I found your research to be quite interesting. Being a psychology major, I definitely recognized some of the terms you used, such as “learned helplessness”. In psychology I learned that the root to all stress is due to some form of change, which is exactly what these hostages are going through- change. Not only is this change, but a dramatic change. Where they sleep has been changed, their daily habits have been changed, and most importantly, how they are treated has been changed. Even though the terrorists are being reasonable, they still treat them as if they are not individual people, but rather dogs in a hound. They feed them, take them to the bathroom, and then make them lay back on the ground in their dirty clothes.
    Something else you mentioned that stood out to me was about the effects of a cognitive reaction. A cognitive reaction “results in impaired memory and concentration, confusion, the reoccurrence of memories and dreams, and denial.” I found this interesting because quite a few of the characters in this chapter kept having dreamy flashbacks of a better time. Thibault, for example, would have memories of his wife jumping into the ocean and diving under the waves. Ruben Iglesias also had a memory of a simpler time when his governess, Esmeralda, was sitting under a tree with his three children having what seemed to be a picnic. Both memories came during a stressful situation. For Thibault, his memory appeared when he began to realize his wife would be separated from him. Ruben’s memory occurred while he was having his cheek painfully stitched up by Esmeralda.
    I agree completely agree that it will be useful to keep the effects of being held hostage in mind while reading the text, because how they are effected will not only predict their actions, but also foreshadow what will happen later on, like how Thibault’s worries stressed hints of the women being released first; which they were.

    -Courtney Fesette

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  2. katelynzander says:

    Throughout your research I see a majority of the focus on the life after being hostage. While we have just learned the women and ill are released there are many still being held inside the Vice President’s home. Gaining a better understanding on how someone may act while still in a hostage take over may be beneficial to deepening our understanding of the actions that the characters in further chapters.

    I found an article by Ellen Giebels,1 * Sigrid Noelanders,2 and Geert Vervaeke, called The Hostage Experience: Implications for Negotiation Strategies. This article helps us better understand how someone may act during a siege and as to why they are acting this way. While under captivity hostages will begin to develop certain coping mechanisms to handle their situation. “These coping mechanisms are usually directed at reducing stress and regaining some sort of control. Victims of prolonged captivity may start keeping a diary, make detailed plans for the future, or gather information about their situation.” Another point that this article makes is a focus on the relationship between a hostage and their captors. This relationship created will be crucial throughout the future chapters. We already see the priest trying to create a bond with one of the younger terrorists by calling him “son” and letting me know he doesn’t have to do this. Within humanity there is a need to belong. “This need is generally considered to have an evolutionary basis, because it is beneficial to survival (Ainsworth, 1989). Therefore, it may become particularly salient in lifethreatening situations, such as hostage-takings. The positive bond that may develop as a result is known as Hostage Identification Syndrome (Turner, 1985; see also Wilson, 2003) or, more popularly, as the Stockholm Syndrome”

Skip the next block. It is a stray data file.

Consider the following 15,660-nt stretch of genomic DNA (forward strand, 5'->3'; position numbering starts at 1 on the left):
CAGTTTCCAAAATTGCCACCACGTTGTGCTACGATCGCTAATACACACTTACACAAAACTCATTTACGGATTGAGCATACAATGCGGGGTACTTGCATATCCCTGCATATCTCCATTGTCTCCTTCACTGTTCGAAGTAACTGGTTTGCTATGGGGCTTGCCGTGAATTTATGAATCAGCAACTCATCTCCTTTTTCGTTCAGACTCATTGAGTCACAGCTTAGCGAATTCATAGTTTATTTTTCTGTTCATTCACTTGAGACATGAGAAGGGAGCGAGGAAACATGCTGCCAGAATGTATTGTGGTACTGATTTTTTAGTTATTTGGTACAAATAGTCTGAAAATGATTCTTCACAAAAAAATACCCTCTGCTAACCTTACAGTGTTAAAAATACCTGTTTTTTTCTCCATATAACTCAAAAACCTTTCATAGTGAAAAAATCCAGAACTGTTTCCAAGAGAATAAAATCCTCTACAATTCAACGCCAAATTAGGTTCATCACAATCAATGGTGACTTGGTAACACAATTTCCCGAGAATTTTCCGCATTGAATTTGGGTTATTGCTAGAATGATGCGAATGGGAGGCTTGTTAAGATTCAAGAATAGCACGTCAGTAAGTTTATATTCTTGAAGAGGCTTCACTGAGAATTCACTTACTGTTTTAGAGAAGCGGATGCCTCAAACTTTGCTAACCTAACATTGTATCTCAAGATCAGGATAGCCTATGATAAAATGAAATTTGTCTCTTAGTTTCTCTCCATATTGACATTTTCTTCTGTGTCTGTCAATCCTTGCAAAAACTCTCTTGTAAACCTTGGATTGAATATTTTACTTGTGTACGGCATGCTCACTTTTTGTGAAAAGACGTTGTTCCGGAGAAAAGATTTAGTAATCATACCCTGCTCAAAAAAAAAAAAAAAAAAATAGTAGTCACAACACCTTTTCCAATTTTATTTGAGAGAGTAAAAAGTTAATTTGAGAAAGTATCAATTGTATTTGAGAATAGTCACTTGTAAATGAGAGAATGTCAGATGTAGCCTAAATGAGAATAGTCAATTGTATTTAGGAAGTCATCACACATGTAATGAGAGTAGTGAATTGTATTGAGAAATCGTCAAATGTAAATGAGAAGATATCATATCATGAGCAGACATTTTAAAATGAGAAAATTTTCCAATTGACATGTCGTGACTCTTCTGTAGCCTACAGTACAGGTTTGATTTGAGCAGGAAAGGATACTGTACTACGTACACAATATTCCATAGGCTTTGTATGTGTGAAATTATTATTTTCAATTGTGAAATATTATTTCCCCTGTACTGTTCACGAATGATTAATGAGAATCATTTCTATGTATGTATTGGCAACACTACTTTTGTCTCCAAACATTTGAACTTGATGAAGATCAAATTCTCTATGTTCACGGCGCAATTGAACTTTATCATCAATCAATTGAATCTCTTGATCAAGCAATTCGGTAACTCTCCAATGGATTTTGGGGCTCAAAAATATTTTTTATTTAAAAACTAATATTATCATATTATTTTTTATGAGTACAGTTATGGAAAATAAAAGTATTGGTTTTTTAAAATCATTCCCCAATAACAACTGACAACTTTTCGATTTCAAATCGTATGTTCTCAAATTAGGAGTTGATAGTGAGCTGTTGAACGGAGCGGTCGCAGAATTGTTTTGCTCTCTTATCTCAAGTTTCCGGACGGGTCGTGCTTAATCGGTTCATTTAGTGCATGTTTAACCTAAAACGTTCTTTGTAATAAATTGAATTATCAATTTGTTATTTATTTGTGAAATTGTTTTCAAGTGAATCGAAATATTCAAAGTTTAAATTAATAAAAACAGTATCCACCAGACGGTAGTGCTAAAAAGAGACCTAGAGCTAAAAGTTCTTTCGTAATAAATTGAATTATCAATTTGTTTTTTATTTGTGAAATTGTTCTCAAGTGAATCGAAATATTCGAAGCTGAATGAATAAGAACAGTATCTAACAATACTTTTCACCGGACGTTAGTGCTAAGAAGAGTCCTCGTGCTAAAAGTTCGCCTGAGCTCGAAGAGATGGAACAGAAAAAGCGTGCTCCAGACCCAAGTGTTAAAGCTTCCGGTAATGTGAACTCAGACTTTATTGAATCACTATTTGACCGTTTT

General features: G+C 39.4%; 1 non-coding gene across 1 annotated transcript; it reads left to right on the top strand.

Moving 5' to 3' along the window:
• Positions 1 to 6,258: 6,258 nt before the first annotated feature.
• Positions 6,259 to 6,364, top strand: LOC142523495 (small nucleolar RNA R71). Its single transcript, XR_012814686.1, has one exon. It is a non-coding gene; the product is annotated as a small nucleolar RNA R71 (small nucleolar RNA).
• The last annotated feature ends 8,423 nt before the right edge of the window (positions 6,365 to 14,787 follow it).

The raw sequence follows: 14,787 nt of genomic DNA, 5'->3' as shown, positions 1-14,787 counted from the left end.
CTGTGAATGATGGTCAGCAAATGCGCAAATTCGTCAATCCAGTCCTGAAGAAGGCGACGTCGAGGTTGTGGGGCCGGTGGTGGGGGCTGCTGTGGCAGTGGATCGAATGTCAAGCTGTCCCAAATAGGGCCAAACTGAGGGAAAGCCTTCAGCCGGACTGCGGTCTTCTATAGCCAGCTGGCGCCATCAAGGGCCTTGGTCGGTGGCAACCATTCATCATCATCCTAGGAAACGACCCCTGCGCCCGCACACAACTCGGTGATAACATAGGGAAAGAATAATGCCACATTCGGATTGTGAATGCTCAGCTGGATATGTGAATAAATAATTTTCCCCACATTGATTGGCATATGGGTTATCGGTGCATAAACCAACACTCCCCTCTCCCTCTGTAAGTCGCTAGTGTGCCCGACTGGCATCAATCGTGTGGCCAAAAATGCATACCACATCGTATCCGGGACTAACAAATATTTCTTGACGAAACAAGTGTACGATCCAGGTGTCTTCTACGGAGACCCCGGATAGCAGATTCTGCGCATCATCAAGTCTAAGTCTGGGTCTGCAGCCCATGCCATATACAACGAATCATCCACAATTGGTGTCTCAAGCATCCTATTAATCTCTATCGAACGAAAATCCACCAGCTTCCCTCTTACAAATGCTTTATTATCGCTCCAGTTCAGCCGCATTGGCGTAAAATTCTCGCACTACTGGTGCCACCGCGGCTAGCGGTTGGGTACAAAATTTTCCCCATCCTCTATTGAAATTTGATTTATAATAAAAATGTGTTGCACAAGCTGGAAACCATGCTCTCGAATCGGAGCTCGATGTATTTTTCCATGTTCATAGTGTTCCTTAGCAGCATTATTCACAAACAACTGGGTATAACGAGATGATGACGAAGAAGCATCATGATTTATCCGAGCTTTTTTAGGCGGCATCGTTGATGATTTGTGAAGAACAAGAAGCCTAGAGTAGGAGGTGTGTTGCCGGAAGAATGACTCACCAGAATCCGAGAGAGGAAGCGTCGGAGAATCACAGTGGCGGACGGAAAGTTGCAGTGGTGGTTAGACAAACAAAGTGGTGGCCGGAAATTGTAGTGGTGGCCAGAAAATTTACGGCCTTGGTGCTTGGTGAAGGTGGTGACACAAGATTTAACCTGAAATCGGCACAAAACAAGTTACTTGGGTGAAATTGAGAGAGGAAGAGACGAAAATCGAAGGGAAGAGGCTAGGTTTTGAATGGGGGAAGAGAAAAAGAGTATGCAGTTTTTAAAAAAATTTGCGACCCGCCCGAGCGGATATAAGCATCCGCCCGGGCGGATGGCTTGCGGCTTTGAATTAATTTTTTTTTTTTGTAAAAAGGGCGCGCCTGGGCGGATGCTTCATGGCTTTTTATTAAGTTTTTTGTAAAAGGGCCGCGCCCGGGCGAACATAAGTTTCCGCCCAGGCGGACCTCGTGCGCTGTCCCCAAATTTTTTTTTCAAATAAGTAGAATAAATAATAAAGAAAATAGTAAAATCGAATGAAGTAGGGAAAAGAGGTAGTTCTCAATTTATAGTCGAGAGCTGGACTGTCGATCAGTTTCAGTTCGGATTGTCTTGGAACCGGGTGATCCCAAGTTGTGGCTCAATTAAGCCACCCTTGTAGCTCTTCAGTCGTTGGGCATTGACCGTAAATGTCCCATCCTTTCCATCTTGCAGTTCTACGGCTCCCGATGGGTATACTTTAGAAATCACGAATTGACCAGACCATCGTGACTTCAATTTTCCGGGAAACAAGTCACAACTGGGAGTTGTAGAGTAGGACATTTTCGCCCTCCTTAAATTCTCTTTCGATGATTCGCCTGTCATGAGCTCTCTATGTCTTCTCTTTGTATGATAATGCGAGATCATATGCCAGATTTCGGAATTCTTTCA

I believe learning more about this Hostage Identification Syndrome may become beneficial throughout the entirety of this book. After learning about this syndrome I contemplate that we may see some relationships build between the hostages and the captors that may not seem “right” or as if a hostage is turning toward the dark side.

    http://www.utwente.nl/igs/icrisp/news/content/giebelsnoelandersvervaeke_CPP_2005.pdf

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  3. ballen68 says:

    Hey Anna! I also did research on the psychological states of hostages. What you found is much different from what I was looking at however, which made it enjoyable to read your findings! Hostages all react in different situations, and their reality and their perception of what reality was in the hostage situation is what makes them view it differently. That is what I think makes people have conflicting stories when telling what they experienced or saw the same exact event. What you mentioned however is the specifics of what makes them do this, which is the 3 different types of reactions that a person can have in a certain situation like this. I think that emotional is most likely the most common. It’s seems to be the most rational response, and less extreme response.
    I found it interesting also that you were able to sympathize with the accompanist. Most others in our class were not sympathetic, but rather like, “wow come on man, suck it up and be a man for Roxanne!” The fact that you sympathized with him is just an example of how people can be in the same situation, read the same words, be told the same story, yet see something and experience it a totally different way. I too was somewhat sympathetic towards him, because I tried to put myself into his shoes and realize what he had on his shoulders. He truly feels like he is in charge of protecting a masterpiece of art, something very special. That has to be a lot for a guy. I don’t think I would react that way, but it allowed me to see how someone might could choose or be forced to react in such a way.
    – Bryson